Ask, Seek, Knock
Ask, Seek, Knock
What is prayer if not a conversation with God our creator. In our passage this morning the disciples ask Jesus to teach them how to pray. The prayer which Jesus offers is what we now refer to as the Lord’s Prayer. However, it is the parable which comes next that provides the most illumination into what our prayer life should be like.
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Scripture: Luke 11: 1-13
Ask, Seek, Knock
In our passage from Luke this morning the disciples ask Jesus about prayer. Jesus then teaches the disciples the prayer that we refer to as the Lord’s Prayer. A prayer we repeat each week during worship. However, it is not the words of the Lord’s Prayer that I want to focus on today. Rather, it is the parable that Jesus teaches afterwards that draws my attention.
The parable is laced with humour. A guest arrives at midnight and the would-be-host is unprepared. The host or petitioner asks his neighbour for help, the neighbour initially refuses but relents in the end. And so Jesus instructs us to ask, seek and knock. An outline for prayer.
However, let’s look at the parable of the unexpected guest a little closer. Did the neighbour relent and give the petitioner what they need because the petitioner was not ashamed to keep asking? Other translations word this as the petitioners ‘shameless audacity’ (NIV) or because of the petitioner’s ‘persistence’ (NRSV). An alternate translation is that the neighbour relents ‘to preserve his good name’.
How we translate the petitioner’s actions demonstrates how we view our relationship with God. Are we able to act like a petulant child, constantly badgering our parents for what we desire until they relent?
Are we required to be persistent because God is somehow unaware of our needs? Does the persistence imply that God slumbers and requires us to wake God? David Buttrick writes, “…the notion that, repeatedly, we must bang on the doors of heaven if we are to catch God’s attention is hardly an appropriate theology of prayer.” (reference)
It is apparent that the petitioner is shameless in asking the neighbour for food to help feed his guest. Should we also act in a shameless manner when we approach God in prayer? Asking for whatever it is we desire?
One way of looking at this parable is to recognize that yes the petitioner is shameless in asking the neighbour for food. However, the neighbour alleviates the shame of everyone by providing the food, brining honour to everyone. This helps us understand that God will act to honour God, even when we are less than respectful in our conversations with God. God’s name is to be ‘hallowed’, something that we forget but which God does not.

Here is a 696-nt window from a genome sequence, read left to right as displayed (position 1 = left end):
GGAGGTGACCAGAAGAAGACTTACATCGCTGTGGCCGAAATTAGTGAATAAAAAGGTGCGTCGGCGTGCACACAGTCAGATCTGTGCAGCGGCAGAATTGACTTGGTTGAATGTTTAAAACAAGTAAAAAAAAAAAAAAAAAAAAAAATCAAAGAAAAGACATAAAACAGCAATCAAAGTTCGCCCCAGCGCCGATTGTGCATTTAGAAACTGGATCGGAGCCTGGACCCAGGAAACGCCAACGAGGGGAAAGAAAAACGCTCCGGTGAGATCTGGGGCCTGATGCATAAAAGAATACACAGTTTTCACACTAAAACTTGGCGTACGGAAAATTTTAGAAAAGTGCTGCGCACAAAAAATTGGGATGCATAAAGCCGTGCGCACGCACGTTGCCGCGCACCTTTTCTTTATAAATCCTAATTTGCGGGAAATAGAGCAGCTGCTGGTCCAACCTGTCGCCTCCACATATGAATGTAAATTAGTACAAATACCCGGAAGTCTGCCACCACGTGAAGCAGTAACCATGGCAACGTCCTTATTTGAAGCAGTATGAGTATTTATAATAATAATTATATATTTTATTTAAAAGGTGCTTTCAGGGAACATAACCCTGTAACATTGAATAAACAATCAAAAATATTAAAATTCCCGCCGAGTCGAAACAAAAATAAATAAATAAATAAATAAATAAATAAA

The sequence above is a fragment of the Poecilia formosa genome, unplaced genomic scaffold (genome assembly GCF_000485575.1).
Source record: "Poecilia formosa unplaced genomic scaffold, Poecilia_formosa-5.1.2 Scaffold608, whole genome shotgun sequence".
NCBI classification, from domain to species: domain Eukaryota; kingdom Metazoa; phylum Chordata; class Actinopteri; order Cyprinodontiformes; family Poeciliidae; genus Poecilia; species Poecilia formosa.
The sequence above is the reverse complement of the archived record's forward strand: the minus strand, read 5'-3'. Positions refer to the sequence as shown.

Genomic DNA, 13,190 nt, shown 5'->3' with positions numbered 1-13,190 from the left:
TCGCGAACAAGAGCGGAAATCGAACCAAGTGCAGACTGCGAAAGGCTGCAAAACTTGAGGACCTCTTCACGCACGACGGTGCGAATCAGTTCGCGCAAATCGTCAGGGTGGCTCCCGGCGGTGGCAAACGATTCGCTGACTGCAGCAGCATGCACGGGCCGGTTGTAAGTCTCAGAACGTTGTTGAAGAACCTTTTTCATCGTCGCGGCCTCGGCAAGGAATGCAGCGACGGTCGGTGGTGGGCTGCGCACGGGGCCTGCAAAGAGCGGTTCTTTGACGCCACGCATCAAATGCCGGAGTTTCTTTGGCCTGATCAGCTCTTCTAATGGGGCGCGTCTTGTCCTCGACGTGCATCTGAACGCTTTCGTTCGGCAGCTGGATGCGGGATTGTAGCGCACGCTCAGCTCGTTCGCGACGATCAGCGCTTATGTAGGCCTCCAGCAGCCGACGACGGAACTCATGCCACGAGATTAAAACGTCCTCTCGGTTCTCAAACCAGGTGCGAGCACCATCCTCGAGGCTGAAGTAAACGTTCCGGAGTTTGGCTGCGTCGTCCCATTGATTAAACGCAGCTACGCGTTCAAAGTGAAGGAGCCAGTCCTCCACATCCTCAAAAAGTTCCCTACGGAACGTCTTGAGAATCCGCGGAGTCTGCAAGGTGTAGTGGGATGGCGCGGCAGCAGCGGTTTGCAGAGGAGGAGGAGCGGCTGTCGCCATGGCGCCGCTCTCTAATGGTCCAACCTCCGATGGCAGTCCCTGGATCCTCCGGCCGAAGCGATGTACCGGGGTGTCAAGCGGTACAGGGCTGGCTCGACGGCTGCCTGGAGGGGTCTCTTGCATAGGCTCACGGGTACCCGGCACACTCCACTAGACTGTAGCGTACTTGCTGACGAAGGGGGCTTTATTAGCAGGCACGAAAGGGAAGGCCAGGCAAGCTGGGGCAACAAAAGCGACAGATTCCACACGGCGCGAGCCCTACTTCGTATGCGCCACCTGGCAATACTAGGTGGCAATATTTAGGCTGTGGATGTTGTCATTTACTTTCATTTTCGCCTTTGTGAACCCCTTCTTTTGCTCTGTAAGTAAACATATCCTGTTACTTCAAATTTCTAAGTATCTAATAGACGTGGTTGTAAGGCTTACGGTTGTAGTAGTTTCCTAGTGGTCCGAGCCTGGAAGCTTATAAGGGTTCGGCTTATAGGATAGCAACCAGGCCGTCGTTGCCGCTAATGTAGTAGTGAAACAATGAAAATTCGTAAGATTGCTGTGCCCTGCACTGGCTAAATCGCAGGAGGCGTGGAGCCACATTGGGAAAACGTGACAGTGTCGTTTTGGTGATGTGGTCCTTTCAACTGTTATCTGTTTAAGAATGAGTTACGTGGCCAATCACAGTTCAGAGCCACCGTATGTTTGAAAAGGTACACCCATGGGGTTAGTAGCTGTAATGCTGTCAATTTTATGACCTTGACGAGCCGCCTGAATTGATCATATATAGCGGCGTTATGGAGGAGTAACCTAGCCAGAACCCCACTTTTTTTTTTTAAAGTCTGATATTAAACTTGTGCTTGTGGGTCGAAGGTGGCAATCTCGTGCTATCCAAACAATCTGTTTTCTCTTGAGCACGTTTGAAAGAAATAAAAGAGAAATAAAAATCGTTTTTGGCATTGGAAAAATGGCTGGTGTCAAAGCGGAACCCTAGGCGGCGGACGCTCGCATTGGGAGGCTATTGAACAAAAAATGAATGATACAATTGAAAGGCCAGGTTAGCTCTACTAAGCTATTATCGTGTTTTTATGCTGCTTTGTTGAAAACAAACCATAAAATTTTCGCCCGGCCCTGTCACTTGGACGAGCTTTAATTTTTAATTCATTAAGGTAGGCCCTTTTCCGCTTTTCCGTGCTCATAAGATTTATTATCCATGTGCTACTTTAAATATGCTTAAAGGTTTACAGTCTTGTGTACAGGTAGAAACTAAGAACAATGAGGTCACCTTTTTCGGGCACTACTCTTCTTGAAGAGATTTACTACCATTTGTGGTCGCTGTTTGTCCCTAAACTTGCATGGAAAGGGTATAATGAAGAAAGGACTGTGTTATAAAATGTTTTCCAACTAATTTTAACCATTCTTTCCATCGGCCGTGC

Prayer doesn’t work because we badger God or are shameless in what we ask for. We are not the key to making prayer work. We ask, seek and knock because God has already done this in our own lives and continues to chase after us.
Any approach to prayer must begin with an understanding of God who desires to be in a loving relationship with us. This is what should prompt us to prayer.
Jesus reminds us that just because we ask for it doesn’t mean it will be given. That isn’t how prayer works either. God isn’t our personal miracle worker or problem solver. Rather, God through the Holy Spirit, will give good things. It leads us back to the beginning of the Lord’s Prayer, ‘your kingdom come’.
Prayer, all that leads to it and all that comes from it, is about God’s kingdom. It isn’t about our personal comfort or desires, but about God’s kingdom and how we operate within God’s kingdom.
George Buttrick wrote, “If God is not, and the life of man poor, solitary, nasty, brutish and short, prayer is the veriest self-deceit. If God is, yet is known only as vague rumour and dark coercion, prayer is whimpering folly: it were nobler to die. But if God is in some deep and eternal sense like Jesus, friendship with Him is our first concern, worthiest art, best resource and sublimest joy.”
Ask, search, knock. When you’ve lost the thread of who you are as a child of God, follow the words of Jesus here. Ask, search, knock. Or to borrow from a show company, ‘Just do it.’ And by it, I mean pray. Matthew Skinner writes, that “God gives what is necessary and beneficial, not whatever we desire.”
If God is like Jesus, then we know that our friendship is what God desires. I don’t know about you, but I tell my friends everything. From the casual to the deepest longings of my soul. My hurts and pains, joys and triumphs. And in conversing with God, I focus on how those things aid the coming of God’s kingdom. How they make it known and how they reveal the work we still need to do.
If in our prayer life we can consider God as a friend, someone we can trust and confide in rather than thinking of God as some benevolent deity who will gift us with whatever we desire, something we might take for granted. Then I think we are on the road to discovery about God. Then we begin to understand a piece of what God’s plan is in the world, specific to how it might relate to us. We start to see how we fit into God’s kingdom. It’s a journey and as we grow and our relationship and understanding of God evolves we put on new shoes. The important thing is that we have put on the shoes and we have begun to tie the laces. Amen.
St. Andrew's Presbyterian Church
St. Andrew’s Presbyterian Church, Cobourg is part of the Presbyterian Church in Canada. The congregation was established in 1833 and continues to serve the community.